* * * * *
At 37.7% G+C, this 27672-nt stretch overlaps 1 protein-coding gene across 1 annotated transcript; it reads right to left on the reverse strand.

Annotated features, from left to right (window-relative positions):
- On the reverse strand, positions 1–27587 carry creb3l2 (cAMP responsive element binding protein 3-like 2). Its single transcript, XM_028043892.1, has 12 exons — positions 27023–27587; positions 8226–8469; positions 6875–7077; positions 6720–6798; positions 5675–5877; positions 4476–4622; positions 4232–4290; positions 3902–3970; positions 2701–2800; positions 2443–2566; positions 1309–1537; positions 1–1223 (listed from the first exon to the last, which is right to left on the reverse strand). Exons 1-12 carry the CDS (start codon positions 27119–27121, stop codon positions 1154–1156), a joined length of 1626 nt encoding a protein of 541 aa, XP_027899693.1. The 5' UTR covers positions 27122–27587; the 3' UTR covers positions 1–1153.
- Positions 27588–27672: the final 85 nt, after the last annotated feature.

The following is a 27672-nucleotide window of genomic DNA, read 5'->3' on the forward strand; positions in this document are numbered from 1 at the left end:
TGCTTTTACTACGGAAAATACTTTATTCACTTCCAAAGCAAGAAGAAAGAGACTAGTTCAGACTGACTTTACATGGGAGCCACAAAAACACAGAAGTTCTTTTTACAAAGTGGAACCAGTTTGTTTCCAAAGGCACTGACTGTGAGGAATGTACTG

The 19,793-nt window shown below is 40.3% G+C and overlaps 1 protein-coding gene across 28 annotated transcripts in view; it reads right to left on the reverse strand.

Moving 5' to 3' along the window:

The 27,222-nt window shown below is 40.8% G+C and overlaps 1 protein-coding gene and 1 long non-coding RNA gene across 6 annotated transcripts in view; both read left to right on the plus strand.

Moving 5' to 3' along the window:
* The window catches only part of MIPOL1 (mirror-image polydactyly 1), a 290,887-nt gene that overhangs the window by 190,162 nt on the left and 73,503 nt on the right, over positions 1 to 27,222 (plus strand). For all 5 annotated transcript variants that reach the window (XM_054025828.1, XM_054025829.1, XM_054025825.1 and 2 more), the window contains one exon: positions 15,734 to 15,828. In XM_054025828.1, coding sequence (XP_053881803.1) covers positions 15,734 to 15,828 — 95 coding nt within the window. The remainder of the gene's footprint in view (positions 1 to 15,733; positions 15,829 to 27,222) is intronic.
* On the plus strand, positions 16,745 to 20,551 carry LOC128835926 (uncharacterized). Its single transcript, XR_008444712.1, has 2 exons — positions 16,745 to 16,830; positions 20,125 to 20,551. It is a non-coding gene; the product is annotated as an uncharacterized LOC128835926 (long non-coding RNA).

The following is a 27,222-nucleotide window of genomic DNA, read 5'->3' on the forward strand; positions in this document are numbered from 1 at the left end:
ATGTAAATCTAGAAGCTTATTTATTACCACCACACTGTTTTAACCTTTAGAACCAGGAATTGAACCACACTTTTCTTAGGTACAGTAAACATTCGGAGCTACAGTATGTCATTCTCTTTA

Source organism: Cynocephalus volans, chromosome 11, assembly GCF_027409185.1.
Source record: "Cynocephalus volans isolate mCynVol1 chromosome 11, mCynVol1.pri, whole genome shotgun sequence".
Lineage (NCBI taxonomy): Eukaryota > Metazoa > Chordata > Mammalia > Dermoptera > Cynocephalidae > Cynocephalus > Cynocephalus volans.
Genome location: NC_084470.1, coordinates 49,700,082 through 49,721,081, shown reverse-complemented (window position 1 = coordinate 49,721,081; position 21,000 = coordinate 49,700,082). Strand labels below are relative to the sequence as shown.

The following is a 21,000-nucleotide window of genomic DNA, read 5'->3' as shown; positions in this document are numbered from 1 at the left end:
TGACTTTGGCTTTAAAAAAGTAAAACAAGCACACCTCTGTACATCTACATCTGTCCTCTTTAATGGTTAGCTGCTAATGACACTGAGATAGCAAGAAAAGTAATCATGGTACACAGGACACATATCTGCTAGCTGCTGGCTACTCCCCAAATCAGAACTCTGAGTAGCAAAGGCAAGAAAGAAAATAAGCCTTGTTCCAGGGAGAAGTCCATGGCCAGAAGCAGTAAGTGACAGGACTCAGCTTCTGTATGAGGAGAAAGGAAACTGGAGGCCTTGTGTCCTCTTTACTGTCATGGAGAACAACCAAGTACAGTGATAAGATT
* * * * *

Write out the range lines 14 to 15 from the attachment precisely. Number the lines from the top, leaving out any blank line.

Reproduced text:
ATGTAAATCTAGAAGCTTATTTATTACCACCACACTGTTTTAACCTTTAGAACCAGGAATTGAACCACACTTTTCTTAGGTACAGTAAACATTCGGAGCTACAGTATGTCATTCTCTTTA

Source organism: Cynocephalus volans, chromosome 11, assembly GCF_027409185.1.